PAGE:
NEW YORK — Most young, fashion-obsessed Hollywood actresses have to rely on casting calls and other means to nab a role. Monet Mazur, who appears as style icon Anita Pallenberg in the new film “Stoned,” had fate on her side.
After seeing an interview of Mazur in a magazine, director-producer Stephen Woolley was so taken with the actress’ resemblance to Pallenberg that he asked her to appear in his film, which is about the 1969 death of the Rolling Stones’ Brian Jones. And fate’s part? It turns out Mazur’s illustrator father had designed the band’s famous lips and tongue logo.
“He said, ‘That’s just too weird of a coincidence — so you have to do it,'” laughs the actress of Woolley’s reaction.
Not that she needed much further enticement. A huge music fan and bohemian clothing aficionado, Mazur, 29, was previously the lead singer for a punk rock group, Nanci Raygun, and also once dated guitarist Dave Navarro of the Red Hot Chili Peppers and Jane’s Addiction. That gave her particular insight into the Pallenberg and Jones relationship.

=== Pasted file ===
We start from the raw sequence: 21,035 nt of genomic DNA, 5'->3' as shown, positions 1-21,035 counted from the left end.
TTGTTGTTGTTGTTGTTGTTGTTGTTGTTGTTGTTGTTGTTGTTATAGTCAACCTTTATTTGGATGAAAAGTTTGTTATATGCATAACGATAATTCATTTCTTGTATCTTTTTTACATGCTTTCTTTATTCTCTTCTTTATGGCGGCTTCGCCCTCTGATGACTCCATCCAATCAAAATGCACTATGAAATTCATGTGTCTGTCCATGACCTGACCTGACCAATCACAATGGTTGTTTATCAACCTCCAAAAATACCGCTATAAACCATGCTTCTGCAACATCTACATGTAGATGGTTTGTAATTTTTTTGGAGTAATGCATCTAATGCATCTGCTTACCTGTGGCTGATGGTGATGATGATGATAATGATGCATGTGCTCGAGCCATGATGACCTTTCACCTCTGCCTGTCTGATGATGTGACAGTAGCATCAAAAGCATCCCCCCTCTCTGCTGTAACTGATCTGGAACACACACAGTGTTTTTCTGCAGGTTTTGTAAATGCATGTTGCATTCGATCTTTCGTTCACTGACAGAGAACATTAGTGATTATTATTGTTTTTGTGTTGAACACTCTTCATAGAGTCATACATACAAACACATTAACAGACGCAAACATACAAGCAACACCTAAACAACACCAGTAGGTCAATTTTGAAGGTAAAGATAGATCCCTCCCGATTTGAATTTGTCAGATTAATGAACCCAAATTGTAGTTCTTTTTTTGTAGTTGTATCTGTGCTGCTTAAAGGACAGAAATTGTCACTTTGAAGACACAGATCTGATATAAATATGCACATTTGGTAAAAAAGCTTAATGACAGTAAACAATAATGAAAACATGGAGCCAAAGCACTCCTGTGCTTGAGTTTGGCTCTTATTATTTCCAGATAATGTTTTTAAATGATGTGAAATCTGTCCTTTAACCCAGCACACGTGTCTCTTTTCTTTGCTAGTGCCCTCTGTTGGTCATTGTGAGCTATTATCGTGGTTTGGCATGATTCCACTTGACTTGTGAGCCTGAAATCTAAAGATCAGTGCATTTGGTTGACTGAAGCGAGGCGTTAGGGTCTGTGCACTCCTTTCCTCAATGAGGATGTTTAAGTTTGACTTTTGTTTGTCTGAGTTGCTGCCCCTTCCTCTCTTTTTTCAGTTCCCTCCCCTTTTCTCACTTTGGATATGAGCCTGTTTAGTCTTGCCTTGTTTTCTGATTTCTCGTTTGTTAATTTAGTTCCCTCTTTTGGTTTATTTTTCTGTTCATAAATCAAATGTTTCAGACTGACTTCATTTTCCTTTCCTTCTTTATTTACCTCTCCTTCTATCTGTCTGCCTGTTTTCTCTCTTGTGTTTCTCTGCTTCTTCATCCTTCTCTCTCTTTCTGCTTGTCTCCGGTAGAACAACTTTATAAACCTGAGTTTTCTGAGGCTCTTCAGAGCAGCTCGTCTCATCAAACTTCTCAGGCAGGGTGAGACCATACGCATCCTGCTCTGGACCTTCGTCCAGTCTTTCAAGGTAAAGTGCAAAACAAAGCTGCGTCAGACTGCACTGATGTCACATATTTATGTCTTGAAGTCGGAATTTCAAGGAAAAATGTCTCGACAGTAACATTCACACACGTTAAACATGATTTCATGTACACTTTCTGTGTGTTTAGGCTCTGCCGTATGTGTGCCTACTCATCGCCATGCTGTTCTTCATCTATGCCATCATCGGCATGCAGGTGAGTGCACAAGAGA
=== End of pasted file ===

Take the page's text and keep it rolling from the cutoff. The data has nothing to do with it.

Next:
“When you’re with people that are sort of troubled in that way [drugs] at that time — which Dave is not anymore, but had his time of struggling — it was such a blatant thing for me to take from and use for this that it was kind of creepy,” muses Mazur. Indeed, the eeriness continued as on the very day she agreed to do the film, Navarro sent her a book of photos taken during the years they dated that he was releasing.
Fortunately, her character’s blowout fashion provided a lighter counterpoint to the film’s heavy material.
“They were so my cup of tea, like Indian, Moroccan caftans and robes and the necklaces — we showed a little bit more of the bohemian hippy version of her,” enthuses Mazur, who counts Marc Jacobs and Chanel among her favorite designers.
Ironically, although “Stoned” provides the perfect backdrop for a costume designer’s creative juices, Woolley’s hazy, drug-fueled montages required a considerable amount of nudity from Mazur. Such graphic fare would warrant pause even under normal circumstances, but the actress discovered part-way through the film that she was expecting.
This story first appeared in the March 21, 2006 issue of WWD. Subscribe Today.
“You know, pregnant or not pregnant, shooting nudity is just an awkward, uncomfortable thing,” says Mazur, who was eight weeks along by the end of filming.
Since having son Marlon 10 months ago with husband Alex De Rakoff, a writer and director, such decisions have taken on a new poignancy. “You do think, ‘Why do you want to make this movie and put it into the world? Do I want my son to see me in this 10 years from now?'”